Irrational parenthood cognitions and health-related quality of life among infertile women
Zahra Fardiazar,1 Louiz Amanati,2 Saber Azami3
1Women’s Reproductive Health Research Center, Tabriz University of Medical Sciences, Tabriz, Iran; 2Faculty of Medicine, Hacttepe University, Ankara, Turkey; 3Injury Epidemiology and Prevention Research Center, Tabriz University of Medical Sciences, Tabriz, Iran
Background: The aim of this study was to assess health-related quality of life, irrational parenthood cognitions, and their interrelationship among a group of Iranian women referred to an infertility center in Tehran, the capital of Iran.
Materials and methods: Women who visited the infertility center in Imam Khomeini University Hospital in Tehran participated in this cross-sectional study. Each participant filled out a two-part questionnaire. The first part included background questions, and the second part included inventories developed to assess quality of life and irrational parenthood cognition among infertile subjects.
Results: The mean age of the participants was 27.8 years (standard deviation, 5.1). Mean standardized quality of life score was 59.4 out of a maximum of 100 (95% confidence interval, 56–62.8). No statistically significant linear correlation was found between quality of life and age, length of marriage, or the time under treatment. There was a weak reverse correlation between length of the time attempting to become pregnant and quality of life (r = -0.25; P < 0.01). There was a strong reverse correlation between irrational parenthood cognitions and quality of life (r = -0.64; P < 0.00). Multivariate regression analysis found several variables to be independent predictors of quality of life score. These included having higher levels of irrational parenthood cognitions, being under high social pressure imposed by relatives, and having spent a long time attempting to become pregnant.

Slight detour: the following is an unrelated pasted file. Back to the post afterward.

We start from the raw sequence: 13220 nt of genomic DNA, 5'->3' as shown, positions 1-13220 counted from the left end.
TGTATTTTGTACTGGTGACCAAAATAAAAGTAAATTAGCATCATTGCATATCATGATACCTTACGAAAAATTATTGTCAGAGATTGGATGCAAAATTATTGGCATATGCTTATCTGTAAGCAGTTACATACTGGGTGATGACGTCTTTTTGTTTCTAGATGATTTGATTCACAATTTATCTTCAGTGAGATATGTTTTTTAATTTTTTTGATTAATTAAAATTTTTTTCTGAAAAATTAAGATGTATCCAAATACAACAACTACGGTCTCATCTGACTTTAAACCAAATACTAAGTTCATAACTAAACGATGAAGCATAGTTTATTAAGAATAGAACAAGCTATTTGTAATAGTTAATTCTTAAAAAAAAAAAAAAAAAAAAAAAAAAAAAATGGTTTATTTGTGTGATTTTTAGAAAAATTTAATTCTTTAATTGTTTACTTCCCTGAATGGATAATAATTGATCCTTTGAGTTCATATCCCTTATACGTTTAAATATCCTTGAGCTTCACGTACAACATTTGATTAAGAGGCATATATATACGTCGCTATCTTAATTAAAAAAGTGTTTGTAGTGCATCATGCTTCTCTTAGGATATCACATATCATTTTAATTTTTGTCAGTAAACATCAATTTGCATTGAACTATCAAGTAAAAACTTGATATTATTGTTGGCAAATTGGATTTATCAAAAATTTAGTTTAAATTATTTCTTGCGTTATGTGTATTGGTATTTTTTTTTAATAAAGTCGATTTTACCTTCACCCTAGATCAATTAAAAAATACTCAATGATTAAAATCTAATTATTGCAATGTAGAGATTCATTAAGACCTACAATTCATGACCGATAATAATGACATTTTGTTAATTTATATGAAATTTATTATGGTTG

Conclusion: Knowing about the predictors of low quality of life (including high-level irrational parenthood cognitions, social pressure from relatives, and spending a long time attempting to become pregnant) is assumed to help physicians in identifying the infertile women who are at higher risk of developing a poor health over their infertility experience.
Keywords: infertility, assisted reproductive technology (ART), quality of life, irrational parenthood cognitions, Iran
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